FROM THE EDITOR

Dear Readers,

Our bodies’ immune system usually protects us from invaders like bacteria and viruses, but sometimes the system goes haywire and attacks the very organs it should be protecting. Autoimmune diseases are frequently hard to diagnose and treatment may require a team of specialists, among them endocrinologists. In this issue, four specialists discuss strategies for managing systemic lupus, an autoimmune syndrome that affects multiple body organs and systems. The condition afflicts far more women than men (page 16).

Expanding on the problems of autoimmune diseases and perplexing medical conditions, writers Terri D’Arrigo and Glenda Fauntleroy explore two of the most baffling to diagnose, Klinefelter and Sjögren’s syndromes. Sjögren’s, like most autoimmune diseases, usually afflicts women, but Klinefelter affects only men. Although a sleeper condition for many men, it usually has devastating consequences for their fertility (page 24).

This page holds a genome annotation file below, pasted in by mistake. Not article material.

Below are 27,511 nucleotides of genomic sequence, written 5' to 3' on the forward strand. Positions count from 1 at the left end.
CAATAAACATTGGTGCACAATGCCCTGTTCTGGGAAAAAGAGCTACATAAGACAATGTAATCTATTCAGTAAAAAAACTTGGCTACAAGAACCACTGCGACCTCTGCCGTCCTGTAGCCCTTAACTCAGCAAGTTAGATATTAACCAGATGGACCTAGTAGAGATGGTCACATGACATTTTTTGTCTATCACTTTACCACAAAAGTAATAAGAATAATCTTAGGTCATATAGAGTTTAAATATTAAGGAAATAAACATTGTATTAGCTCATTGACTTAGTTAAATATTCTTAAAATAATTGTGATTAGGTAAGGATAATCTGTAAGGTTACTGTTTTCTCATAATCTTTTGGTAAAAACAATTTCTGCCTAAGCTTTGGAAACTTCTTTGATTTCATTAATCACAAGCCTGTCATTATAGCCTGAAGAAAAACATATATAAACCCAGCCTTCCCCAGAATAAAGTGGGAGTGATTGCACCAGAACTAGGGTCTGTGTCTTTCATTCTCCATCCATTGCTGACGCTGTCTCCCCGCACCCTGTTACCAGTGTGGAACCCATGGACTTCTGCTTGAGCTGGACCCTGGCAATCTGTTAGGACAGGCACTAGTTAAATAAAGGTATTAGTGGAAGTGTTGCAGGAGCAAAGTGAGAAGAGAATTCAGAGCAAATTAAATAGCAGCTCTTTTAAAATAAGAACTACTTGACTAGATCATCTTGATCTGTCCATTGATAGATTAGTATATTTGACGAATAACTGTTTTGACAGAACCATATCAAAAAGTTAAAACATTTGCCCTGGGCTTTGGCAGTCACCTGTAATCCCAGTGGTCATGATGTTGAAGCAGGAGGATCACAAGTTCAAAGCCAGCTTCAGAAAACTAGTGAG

A fascinating story full of warning is Shannon Fischer’s investigation of counterfeit drug trafficking. As our global communications via the Internet have increased in the last decades, the pharmaceuticals market has been inundated with fake medicines. In her article, Fischer takes us along as she shops online for medications and details the how-to of the illicit trade and what authorities are doing to stem the tide (page 36).

This month’s Back Story takes us to the zoo. Dan Kelly’s profile of reproductive physiologist Janine Brown tells us how advances in endocrinology are working to increase populations of endangered animals (page 54).

Sincerely,
Marian Smith Holmes
Managing Editor
Endocrine News

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